As Sonia Gandhi completes three months as the Interim Congress President on Sunday (Nov 10), there are visible changes in the style and substance of the party's functioning. Though there have been more desertions, especially of Rajya Sabha members and two PCC presidents in the last three months, the shock of the disastrous Lok Sabha result and the impact of Rahul Gandhi's resignation as Congress president are wearing off.
The tensions between the old guard and the impatient younger generation which convulsed several state units are also easing as the old guard is back in control. Younger leaders like Sachin Pilot in Rajasthan and Jyotiraditya Scindia in Madhya Pradesh have scaled down their differences with chief ministers Ashok Gehlot and Kamal Nath, respectively, at least in public. Another young gun Milind Deora, who had quit as the president of the Mumbai Regional Congress Committee and had been impatient for takeover by the new generation at all levels has said there is merit in continuing with the experienced leaders.
Sonia, who was the longest serving Congress president before she gave up the post in favour of her son Rahul in December 2017, has turned to her trusted advisers to address both institutional and organisational issues. Without disturbing the team created by Rahul at the AICC she is depending more on her core advisers like AK Antony, Manmohan Singh, Ahmed Patel, Ambika Soni and Ghulam Nabi Azad, who had taken a step backward to allow Team Rahul to have its full sway. She also brought back the old faithfuls Bhupinder Singh Hooda and Selja in Haryana ahead of the assembly elections there. Even though NCP president Sharad Pawar wanted Sonia to campaign extensively in Maharashtra, she sent a message that Rahul is still the chief campaigner for Congress.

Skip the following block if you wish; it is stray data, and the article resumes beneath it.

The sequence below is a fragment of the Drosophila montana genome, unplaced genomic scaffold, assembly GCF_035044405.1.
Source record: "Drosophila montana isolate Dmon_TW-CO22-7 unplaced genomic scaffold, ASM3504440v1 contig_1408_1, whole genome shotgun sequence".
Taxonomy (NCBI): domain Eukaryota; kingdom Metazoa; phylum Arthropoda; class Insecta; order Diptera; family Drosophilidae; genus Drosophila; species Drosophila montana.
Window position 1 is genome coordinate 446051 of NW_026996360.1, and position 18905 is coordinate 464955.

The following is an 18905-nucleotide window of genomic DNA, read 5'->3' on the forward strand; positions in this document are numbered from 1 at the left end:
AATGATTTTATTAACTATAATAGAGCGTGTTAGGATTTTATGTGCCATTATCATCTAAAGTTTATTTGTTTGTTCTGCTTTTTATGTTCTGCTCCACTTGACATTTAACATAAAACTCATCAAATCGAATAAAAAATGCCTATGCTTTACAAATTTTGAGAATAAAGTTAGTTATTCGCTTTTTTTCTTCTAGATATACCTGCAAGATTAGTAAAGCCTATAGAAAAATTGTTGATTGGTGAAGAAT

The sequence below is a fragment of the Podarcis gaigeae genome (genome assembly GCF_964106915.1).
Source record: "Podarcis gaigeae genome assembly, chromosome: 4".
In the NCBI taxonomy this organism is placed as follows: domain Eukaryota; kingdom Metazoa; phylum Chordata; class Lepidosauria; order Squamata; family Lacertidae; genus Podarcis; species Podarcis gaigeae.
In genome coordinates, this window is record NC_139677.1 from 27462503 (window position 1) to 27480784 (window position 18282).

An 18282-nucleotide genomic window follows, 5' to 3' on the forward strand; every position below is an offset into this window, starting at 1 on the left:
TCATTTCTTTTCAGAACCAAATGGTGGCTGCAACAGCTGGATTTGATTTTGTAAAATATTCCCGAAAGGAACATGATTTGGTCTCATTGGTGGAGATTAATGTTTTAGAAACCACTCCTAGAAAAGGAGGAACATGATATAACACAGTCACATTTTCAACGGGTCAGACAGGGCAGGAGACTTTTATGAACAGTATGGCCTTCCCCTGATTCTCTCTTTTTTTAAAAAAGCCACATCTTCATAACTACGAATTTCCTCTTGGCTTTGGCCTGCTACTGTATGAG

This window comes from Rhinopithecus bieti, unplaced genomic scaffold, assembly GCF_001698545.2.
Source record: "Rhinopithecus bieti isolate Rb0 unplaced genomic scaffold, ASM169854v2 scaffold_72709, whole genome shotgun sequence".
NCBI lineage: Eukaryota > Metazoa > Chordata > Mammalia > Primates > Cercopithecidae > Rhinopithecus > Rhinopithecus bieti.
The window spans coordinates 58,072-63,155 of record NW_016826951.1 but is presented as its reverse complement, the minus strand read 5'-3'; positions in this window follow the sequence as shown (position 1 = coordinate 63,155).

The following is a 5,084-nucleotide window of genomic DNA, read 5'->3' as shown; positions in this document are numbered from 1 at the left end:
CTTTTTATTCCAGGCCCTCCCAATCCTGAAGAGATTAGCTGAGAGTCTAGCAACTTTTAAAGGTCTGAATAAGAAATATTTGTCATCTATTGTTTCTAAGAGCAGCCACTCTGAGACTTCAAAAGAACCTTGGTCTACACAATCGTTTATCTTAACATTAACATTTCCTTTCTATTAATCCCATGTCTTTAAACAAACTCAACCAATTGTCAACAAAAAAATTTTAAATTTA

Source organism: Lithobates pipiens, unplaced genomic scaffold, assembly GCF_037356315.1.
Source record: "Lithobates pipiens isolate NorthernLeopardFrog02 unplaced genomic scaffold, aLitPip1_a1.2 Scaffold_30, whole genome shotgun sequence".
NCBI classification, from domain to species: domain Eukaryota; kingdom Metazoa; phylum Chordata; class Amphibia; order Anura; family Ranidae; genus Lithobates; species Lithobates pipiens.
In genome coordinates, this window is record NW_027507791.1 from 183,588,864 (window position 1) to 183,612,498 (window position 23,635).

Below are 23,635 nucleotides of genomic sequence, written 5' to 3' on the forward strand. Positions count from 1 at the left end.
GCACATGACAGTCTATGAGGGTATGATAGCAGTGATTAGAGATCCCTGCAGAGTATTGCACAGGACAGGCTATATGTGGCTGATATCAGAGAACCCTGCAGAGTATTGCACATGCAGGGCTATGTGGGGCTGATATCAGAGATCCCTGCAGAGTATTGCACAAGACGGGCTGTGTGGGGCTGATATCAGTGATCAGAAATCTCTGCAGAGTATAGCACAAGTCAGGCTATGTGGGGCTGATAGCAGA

Interestingly, the party now describes her as the president, dropping the prefix 'Interim'. It is a signal both of her acceptance in the party and among UPA allies and also the party does not want to look beyond the Gandhi family for leadership. A senior Congress Working Committee member who headed one of the five committees which searched for an interim successor to Rahul in July and August said none of the suggested leaders got more than 10 per cent of support among AICC members. The leader said the 70-day crisis brought by Rahul's resignation also helped the party to determine the acceptance levels of various leaders. But some of the younger aspirants have felt inner democracy which Rahul had been championing should have meant an open contest. But senior leaders point out that such elections are even more pitiless, like it happened to challengers of Sonia Gandhi earlier.
The other area where Sonia has turned her attention is to challenge Narendra Modi on economic issues. The party's campaign was affected initially as its main strategist on economic issues P Chidambaram was arrested by the CBI and is in jail. While former PM Manmohan Singh has been critical of the economic policies of Modi, Sonia has depended on Jairam Ramesh to draw up the agitational plans. Ramesh, who gave the 2004 election slogan "Aam aadmi ko kya mila" against Vajpayee government favours a return to the left-of-centre ideological position to take on the rightist policies of Modi. It is a position which also takes care of the concerns voiced by Rahul in the last decade. Ramesh persuaded Sonia to lead the campaign by strongly attacking the Regional Comprehensive Economic Partnership (RCEP) pact under negotiations with China, Japan, Korea, ASEAN, Australia and New Zealand. The BJP pounced quickly to say the trade agreement talks were initiated by UPA through Manmohan Singh and his Commerce Minister Anand Sharma.
After three months, Priyanka has confined herself to getting briefed on major issues and attacking the BJP governments at Centre and in Uttar Pradesh. She did not campaign in Maharashtra and Haryana. But new Jharkhand PCC president Rameshwar Oaron wants both Rahul and Priyanka to campaign to grab anti-incumbency votes.